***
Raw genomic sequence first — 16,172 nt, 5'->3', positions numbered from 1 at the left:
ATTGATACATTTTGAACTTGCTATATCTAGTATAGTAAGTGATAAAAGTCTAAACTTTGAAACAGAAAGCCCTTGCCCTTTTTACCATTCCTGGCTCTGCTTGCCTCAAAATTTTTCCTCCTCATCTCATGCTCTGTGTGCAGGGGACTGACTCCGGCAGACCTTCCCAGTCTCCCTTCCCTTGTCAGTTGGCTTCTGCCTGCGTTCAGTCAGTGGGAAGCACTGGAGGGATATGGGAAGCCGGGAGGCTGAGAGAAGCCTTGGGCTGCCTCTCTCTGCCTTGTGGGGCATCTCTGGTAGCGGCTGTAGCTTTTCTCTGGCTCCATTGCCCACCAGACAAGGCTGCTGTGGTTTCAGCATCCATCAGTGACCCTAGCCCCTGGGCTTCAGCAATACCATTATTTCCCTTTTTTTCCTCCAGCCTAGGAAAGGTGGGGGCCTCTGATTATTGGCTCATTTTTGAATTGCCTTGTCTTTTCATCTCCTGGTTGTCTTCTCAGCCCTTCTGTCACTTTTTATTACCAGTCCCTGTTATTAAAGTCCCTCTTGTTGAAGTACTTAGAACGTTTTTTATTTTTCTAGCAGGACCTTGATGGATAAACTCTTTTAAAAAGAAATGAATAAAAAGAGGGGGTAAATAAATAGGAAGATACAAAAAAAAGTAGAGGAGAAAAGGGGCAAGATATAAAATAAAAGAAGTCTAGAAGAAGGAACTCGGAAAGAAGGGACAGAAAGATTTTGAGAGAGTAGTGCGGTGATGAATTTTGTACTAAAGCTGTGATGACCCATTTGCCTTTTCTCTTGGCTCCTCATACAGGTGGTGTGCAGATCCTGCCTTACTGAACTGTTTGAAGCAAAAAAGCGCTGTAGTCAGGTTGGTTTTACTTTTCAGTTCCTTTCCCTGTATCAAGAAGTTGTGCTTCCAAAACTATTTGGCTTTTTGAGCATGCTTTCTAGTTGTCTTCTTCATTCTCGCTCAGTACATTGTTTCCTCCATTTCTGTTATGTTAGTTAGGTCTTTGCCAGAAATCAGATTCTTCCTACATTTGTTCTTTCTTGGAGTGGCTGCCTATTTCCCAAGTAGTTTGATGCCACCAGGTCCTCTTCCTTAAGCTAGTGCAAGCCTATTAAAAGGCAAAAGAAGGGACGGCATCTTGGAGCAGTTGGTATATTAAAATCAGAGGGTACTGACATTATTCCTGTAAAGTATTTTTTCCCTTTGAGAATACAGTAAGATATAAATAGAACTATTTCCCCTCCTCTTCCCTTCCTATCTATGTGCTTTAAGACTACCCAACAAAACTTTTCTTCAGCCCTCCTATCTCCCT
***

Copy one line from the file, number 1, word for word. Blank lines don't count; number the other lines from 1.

Raw genomic sequence first — 16,172 nt, 5'->3', positions numbered from 1 at the left: